Tbilisi

Last visited in October 2016.

When we landed at Tbilisi International Airport on my first visit in 2013, it was full of promotional posters reading “Tbilisi. The City that Loves You”. By the time we were getting on our return flight, I could honestly say that the feeling was mutual.

On our first trip, we stayed in a small hotel on Leselidze (now Alkhazi) street, right in the heart of the old center of town, and a perfect location for exploring. One good way to get your bearings is to start your Tbilisi tour by going up to Narikala fortress for a bird’s-eye view of the city. You can’t miss Narikala as it dominates the old town skyline. There are two ways of getting up to the fortress – you can walk up from Meidaini Square or take the cable car from Rikhe park across the Mktvari (Kura) river. We took the easy way up.

As you look over Tbilisi from Narikala’s walls, you can’t help but notice the shiny modern buildings gleaming against a backdrop of the older sometimes decrepit-looking Ottoman-era houses of the old city. This has been as controversial with the Georgians as has the Saakashvili government that initiated this modernization, but I find that the mixture of old and modern architecture only adds to the city’s considerable charm. Unfortunately, it appears that some of the modern buildings started under Saakashvili will never be finished for political reasons and it remains to be seen what will take their place. There is not much to see in the fortress itself, but next to it is the Soviet-era Mother Georgia monument – a 20 meter high aluminum sculpture, in the manner of similar (and in my opinion mostly ugly) creations in other former USSR capitals, notably Kiev and Yerevan.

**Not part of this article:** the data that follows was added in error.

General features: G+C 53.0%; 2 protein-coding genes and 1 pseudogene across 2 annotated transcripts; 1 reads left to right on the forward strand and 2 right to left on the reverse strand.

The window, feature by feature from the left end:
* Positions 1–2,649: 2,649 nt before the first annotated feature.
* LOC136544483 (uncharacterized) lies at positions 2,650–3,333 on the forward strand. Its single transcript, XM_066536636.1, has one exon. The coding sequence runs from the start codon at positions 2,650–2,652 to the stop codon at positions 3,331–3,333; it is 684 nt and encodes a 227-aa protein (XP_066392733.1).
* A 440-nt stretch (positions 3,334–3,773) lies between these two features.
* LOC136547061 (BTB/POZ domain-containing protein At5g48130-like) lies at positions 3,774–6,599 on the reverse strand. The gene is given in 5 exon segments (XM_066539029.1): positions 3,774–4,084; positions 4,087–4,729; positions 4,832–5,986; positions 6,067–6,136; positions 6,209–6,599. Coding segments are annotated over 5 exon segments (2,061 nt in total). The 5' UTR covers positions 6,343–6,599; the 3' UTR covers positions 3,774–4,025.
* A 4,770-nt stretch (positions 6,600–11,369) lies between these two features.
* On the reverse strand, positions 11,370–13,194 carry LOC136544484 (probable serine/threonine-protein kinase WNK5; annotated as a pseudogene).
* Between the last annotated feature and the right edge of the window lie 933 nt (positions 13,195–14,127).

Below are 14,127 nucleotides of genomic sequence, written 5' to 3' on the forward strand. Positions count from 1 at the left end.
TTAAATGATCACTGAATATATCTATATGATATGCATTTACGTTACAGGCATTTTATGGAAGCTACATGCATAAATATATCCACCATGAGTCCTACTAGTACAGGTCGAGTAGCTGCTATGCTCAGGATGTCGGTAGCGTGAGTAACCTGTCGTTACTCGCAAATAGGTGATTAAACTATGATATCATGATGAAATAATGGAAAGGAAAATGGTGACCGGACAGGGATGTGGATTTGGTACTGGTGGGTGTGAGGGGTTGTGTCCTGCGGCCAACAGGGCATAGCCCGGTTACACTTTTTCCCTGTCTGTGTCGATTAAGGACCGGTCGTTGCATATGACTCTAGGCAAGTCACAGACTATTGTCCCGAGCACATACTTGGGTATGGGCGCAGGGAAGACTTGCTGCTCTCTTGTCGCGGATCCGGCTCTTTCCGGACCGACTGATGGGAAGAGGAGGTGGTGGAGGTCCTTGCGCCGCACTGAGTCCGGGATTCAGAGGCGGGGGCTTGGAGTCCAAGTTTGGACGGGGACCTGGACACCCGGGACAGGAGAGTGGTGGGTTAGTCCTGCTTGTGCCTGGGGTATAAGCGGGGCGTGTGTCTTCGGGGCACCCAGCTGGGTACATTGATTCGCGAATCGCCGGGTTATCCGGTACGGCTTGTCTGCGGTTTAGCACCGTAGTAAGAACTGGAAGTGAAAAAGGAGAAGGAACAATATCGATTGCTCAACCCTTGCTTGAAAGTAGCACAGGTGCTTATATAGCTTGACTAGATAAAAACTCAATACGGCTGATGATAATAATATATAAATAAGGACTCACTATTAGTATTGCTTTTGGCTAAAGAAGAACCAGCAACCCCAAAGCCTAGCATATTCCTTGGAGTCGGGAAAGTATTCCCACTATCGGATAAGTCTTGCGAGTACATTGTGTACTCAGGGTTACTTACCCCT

After you take in the view, it’s a good idea to go down into the Botanical garden, located in a picturesque river valley right behind the castle. Founded in 1845, this is the first Botanical Garden in the Caucasus and a tranquil place with a lovely waterfall, plenty of trees and a nice walk back into old Tbilisi after an hour here.

Take some time exploring Old Tbilisi, just follow Leselidze and some of the smaller traffic-free streets along the riverbanks. As you head North, check out Sioni Church with its distinctive architecture and beautiful setting. At the North end of Shavteli street you will find a quirky watchtower building, signifying the famous Rezo Gabriadze Marionette Theater. Even if you don’t have the time to attend a performance in the theater, you might want to check out the café next door, decorated with designs and drawings by Gabriadze himself.

Be prepared that Tbilisi is not a glamorous city and it has survived a long period of neglect, civil strife and economic hardship, all of which shows. But the city still has a lot of charm and even some of it’s more unkempt streets and buildings are incredibly atmospheric.

Legend has it that  King Vakhtang Gorgasali founded Tbilisi in the 5th century after witnessing a wounded deer he hunted fall into a sulphur hot spring and be miraculously healed. Sulphur baths were built on these hot springs and an entire part of Old Tbilisi called Abanotubani is dedicated to them. These are functional to this day and you can smell the brimstone in the air as you walk around this area. Most of the bath houses here are subterranean with ground-level domes. The exception is the Central Asian-style Orbeliani baths, which was closed for renovations,  during both our visits.  Visiting a sulphur bath is a must for your complete Tbilisi experience. You can spring for a  private room, or just try the public baths. Here is a good article on what you can expect in the public baths.